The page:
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Cover Art for Fairy Tale by Stephen King - Blue bricks appearing alternately to be either an eye or a stairway - a boy and a dog on opposite sides of the centermost portion

“As you probably know, dear reader, it’s the stories of our childhood that make the deepest impressions and last the longest.”

At the end of the day, in the simplest way, King’s Fairy Tale is a story of a boy and his dog. It’s also an all encompassing tribute to the fairy tales we are told as children, the heroes and monsters who live in our heads until we die.

Fantasy readers like myself who generally steer clear of King because well, nightmares, may find this book well worth the price of admission. Naturally, each fairy tale represented in the adventures of Charlie Reade (the main character) and Radar (Charlie’s dog) carries the distinct, unsettling “flavor” usually attributed to the “King of Horror.”  While worth mentioning, this flavor is in no way off-putting. Indeed, there are very few true heroes here and most of the monsters manage to have sympathetic moments along the way.

Charlie is an average, mid-western high school kid who just happens to be in the right place at the exact right moment to rescue an elderly, curmudgeonly, reclusive neighbor when he falls off his ladder, breaking his leg. The neighbor, Mr. Bowditch lives in a decaying old Victorian house at the top of Sycamore Street Hill with his dog, Radar, an equally old and notoriously foul-tempered German Shepherd. Mr. Bowditch is taken to the hospital for surgery on his leg, leaving Charlie to care for Radar. Without knowing why, Charlie feels it it is his responsibility to take care of not only the dog, but Mr. Bowditch’s home, and eventually, Mr. Bowditch as well. Through the course of Mr. Bowditch’s convalescence, the trio become fast, if unlikely friends, and Charlie discovers that the old man has SECRETS. Of course he does!

The shed in Mr. Bowditch’s backyard is far more than a repository for garden tools and ancient lawnmowers. It disguises a stairway to another world. At the bottom of those steps is a world of two moons, perpetual cloud cover, oversized insects, giants, familial curses, crumbling kingdoms, swords, damsels in distress. Empis, the otherworld as Charlie initially calls it, is in danger from the tyranny of a mad-king. It is also home to the only hope Charlie has to save Radar’s life. Deep in the center of Lilimar, one of Empis’s main cities, is a wheel which will turn back time for any who are brave, or desperate, enough to ride. And Charlie is desperate. He and Radar journey deep into the heart of Empis to Lilimar, meeting friends of Mr. Bowditch from long ago and who believe Charlie is the fulfillment of an old prophecy. They believe he is the promised prince who will right all the wrongs and save their world.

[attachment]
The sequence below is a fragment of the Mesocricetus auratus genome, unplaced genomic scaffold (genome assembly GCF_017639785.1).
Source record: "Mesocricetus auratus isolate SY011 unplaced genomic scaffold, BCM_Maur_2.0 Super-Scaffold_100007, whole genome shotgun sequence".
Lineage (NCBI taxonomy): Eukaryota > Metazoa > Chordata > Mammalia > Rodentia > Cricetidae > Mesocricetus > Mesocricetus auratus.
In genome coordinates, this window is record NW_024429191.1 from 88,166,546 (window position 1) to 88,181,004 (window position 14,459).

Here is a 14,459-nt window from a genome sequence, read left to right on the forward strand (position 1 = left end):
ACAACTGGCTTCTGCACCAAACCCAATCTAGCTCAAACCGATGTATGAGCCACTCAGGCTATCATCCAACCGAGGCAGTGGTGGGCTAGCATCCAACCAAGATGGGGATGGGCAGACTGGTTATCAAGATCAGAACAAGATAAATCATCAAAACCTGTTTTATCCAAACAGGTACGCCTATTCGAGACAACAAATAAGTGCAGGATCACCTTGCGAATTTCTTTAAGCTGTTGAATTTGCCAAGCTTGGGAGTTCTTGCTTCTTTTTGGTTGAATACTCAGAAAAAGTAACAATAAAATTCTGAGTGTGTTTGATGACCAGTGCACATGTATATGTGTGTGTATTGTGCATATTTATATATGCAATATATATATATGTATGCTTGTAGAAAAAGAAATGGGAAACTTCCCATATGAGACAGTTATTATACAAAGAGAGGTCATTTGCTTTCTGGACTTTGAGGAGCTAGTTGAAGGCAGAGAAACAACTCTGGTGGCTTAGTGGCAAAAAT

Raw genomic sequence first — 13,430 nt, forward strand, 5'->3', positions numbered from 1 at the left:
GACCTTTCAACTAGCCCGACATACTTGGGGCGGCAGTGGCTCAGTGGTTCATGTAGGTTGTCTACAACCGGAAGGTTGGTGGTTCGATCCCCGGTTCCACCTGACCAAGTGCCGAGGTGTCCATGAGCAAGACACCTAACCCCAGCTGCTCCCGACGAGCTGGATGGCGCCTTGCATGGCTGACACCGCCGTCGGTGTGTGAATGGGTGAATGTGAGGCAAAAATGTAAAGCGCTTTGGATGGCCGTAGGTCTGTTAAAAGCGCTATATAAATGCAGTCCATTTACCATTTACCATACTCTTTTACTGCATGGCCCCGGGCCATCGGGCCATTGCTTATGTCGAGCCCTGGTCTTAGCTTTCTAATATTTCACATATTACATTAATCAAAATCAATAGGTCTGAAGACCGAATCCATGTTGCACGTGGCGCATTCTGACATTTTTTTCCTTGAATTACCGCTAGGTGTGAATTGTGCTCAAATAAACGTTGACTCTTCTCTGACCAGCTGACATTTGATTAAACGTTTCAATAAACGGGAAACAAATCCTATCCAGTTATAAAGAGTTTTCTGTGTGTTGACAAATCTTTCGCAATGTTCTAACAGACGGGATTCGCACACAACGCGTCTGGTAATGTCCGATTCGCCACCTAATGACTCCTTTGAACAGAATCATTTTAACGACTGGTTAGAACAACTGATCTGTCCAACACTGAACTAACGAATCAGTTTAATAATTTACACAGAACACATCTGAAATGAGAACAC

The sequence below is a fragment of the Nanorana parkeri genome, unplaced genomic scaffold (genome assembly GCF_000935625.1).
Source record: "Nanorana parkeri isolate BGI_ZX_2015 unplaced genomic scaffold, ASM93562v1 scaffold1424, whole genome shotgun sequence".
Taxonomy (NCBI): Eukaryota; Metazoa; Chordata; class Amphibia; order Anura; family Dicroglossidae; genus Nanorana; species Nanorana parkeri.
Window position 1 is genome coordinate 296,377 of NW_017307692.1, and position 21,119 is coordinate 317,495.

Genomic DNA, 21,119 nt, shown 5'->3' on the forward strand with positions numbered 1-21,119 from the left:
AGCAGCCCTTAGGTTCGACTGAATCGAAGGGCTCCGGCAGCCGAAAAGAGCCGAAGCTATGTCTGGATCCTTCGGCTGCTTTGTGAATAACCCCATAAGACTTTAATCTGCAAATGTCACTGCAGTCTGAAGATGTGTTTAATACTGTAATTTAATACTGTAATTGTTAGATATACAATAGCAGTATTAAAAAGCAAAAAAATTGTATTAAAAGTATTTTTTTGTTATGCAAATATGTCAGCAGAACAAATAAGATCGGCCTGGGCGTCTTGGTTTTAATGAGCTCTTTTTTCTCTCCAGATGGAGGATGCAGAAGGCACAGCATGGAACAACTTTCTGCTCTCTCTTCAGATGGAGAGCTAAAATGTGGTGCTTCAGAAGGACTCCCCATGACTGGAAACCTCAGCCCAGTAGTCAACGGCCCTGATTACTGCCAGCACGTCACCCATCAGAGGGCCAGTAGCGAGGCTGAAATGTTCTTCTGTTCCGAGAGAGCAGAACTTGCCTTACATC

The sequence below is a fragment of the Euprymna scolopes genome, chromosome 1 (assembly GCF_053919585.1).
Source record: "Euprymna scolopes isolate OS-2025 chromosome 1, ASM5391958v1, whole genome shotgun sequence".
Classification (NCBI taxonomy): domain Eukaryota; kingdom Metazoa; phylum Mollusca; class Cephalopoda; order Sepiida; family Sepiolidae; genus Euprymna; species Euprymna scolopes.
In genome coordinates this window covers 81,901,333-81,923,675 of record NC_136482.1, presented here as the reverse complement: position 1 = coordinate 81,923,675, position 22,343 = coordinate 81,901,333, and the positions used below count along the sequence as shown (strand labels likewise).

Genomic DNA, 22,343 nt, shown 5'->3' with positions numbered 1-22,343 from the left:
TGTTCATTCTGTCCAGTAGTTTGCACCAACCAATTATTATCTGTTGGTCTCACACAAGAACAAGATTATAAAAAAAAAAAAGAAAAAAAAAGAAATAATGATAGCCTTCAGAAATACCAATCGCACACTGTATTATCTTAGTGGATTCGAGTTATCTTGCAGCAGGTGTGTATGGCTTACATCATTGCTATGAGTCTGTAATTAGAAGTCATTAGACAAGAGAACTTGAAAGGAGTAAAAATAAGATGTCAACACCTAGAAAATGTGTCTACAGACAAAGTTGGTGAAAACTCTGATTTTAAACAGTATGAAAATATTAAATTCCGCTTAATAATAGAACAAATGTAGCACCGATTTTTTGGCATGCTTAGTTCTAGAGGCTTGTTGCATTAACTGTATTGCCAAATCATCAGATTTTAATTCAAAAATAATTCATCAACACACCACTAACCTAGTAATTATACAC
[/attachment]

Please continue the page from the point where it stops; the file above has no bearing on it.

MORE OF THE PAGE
Charlie is unsure but, if it means saving Radar, he’s willing to do whatever is asked of him. But, like all teenagers, he battles his own regrets, sorrows, and insecurities with the same determination and hope endemic to youth. By turns naive and coldly realistic, the self-effacing Charlie is a young adult protagonist readers can genuinely like. After all, who can fault a guy who is willing to battle fantastical beasts for the sake of his dog?

In the pages, readers will discover (or re-discover) the darker shades of the Shoemaker’s Elves, Jack and the Beanstalk, Rumpelstiltskin, Cinderella, Hansel & Gretel, Little Red Riding Hood and other childhood favorites woven throughout the narrative. All of course with the expected Kingsian twists and interpretations. Even the standard “happily ever after” ending isn’t so much HEA or even “happy for now” but it does land squarely in the “best possible outcome” camp. This book easily earns its place on the dark fantasy lists. The Brothers Grimm would be very, very proud. Disney not so much.

Fairy Tale is an engaging, magnetic read which is difficult to put down. Oddly, and personally inexplicable, it also gave me some extreme anxiety. Maybe I was worried about the dog. Maybe I was frustrated by some characters’ insistence on waiting for rescue instead of rescuing themselves. I dunno. What I know for certain is that when I forced myself to close the pages and turn out the lights, I didn’t feel good in my body. It was hard returning to the “real” world. I’m not telling other anxious readers to skip this one, not at all. But maybe…don’t read it right before bed. Not because of bad dreams just…for peace of mind. I read to get out of my head, not to be trapped in it.

Published in September 2022, King wrote this departure from his usual oeuvre of horror during the global COVID-19 pandemic, when we were all seeking a diversion from larger worries. Fairy Tale is a refreshing, if somewhat dark, distraction. You don’t need me to tell you that King is a master storyteller. That was decided decades ago. What you might need to hear, however, is that even if his books usually scare the bejeezus out of you, this one won’t. Instead, Fairy Tale will make you laugh, growl with irritation, hope, daydream, worry, and howl in triumph.

Fairy Tale by Stephen King

Fairy Tale by Stephen King

Fairy Tale by Stephen King

Fairy Tale by Stephen King

Fairy Tale by Stephen King

Fairy Tale by Stephen King

Fairy Tale by Stephen King

Fairy Tale by Stephen King

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